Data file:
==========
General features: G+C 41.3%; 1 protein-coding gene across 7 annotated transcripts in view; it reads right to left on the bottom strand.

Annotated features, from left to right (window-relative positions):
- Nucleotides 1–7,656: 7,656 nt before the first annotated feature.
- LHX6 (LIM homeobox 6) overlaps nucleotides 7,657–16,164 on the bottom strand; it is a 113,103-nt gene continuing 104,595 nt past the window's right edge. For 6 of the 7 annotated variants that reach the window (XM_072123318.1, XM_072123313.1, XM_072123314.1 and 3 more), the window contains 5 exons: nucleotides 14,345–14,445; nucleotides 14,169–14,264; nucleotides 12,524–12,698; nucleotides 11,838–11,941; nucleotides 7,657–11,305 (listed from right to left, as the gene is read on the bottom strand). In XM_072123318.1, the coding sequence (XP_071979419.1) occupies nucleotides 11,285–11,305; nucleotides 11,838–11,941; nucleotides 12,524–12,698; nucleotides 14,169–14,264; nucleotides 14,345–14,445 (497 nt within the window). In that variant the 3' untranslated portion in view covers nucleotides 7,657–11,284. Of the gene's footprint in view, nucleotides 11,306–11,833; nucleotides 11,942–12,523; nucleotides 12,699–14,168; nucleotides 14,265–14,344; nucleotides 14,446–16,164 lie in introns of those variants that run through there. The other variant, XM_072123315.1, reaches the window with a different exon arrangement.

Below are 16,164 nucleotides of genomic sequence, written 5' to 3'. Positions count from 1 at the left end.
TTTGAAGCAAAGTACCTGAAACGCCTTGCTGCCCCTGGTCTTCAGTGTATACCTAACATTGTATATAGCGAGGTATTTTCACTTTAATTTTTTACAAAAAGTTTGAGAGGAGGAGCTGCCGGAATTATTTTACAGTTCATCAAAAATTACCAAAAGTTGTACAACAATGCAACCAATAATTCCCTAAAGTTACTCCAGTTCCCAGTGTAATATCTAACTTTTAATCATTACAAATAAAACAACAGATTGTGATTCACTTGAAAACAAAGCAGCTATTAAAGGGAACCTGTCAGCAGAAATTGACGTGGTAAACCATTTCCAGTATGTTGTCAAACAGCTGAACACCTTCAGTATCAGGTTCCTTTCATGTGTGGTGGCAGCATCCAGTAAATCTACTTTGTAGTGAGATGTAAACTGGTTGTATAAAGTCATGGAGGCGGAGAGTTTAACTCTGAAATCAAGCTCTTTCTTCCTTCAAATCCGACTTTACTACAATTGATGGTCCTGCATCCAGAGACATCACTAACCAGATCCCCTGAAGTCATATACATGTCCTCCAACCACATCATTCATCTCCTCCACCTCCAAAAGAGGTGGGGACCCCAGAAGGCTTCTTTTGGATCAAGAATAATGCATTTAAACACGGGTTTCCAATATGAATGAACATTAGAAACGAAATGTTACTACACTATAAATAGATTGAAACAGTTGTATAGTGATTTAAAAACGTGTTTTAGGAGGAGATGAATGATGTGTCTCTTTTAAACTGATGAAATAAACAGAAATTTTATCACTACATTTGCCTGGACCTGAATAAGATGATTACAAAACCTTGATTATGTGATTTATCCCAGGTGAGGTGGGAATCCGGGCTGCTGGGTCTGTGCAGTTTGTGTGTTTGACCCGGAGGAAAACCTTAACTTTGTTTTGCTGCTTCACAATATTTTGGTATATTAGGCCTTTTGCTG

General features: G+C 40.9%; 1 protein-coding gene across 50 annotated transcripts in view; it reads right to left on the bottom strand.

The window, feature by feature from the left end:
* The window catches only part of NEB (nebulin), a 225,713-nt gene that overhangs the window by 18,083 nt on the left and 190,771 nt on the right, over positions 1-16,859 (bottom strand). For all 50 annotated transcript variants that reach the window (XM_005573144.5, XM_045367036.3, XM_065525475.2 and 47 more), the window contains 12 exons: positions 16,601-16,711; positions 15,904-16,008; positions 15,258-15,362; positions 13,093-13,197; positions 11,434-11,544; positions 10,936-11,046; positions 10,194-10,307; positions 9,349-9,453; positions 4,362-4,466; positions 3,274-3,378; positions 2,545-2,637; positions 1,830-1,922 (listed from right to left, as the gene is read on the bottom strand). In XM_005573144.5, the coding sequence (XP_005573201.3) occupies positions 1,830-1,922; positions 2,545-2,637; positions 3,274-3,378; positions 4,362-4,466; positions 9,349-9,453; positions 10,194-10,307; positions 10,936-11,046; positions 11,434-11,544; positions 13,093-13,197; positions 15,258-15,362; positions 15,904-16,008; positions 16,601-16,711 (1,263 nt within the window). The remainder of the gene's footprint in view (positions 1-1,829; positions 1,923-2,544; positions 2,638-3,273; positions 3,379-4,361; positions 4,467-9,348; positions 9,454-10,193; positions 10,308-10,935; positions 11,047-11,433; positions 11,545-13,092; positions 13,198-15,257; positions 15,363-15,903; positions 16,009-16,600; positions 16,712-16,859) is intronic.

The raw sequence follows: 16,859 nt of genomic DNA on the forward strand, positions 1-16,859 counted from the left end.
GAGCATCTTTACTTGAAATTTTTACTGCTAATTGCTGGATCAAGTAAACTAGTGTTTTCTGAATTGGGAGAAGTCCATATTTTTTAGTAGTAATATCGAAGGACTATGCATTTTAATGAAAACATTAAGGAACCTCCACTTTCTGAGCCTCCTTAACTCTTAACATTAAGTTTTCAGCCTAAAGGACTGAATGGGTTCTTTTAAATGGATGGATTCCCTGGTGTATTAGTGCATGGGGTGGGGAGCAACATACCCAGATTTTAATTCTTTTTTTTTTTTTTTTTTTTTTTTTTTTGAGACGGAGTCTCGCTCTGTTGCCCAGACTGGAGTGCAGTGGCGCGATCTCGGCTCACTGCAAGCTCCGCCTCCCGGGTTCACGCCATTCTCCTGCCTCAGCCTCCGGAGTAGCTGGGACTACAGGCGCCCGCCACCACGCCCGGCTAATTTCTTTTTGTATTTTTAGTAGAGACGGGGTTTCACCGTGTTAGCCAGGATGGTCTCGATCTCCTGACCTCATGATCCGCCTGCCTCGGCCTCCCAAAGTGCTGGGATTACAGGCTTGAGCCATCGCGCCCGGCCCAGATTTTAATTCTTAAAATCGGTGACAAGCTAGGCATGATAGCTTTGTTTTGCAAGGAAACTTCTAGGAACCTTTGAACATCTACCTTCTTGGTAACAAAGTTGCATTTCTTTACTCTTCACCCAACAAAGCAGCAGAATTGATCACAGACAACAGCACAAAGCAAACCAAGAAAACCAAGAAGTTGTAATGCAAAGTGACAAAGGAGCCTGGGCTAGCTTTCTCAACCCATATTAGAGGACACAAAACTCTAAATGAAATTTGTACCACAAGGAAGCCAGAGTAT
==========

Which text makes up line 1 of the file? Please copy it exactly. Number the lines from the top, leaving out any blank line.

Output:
General features: G+C 41.3%; 1 protein-coding gene across 7 annotated transcripts in view; it reads right to left on the bottom strand.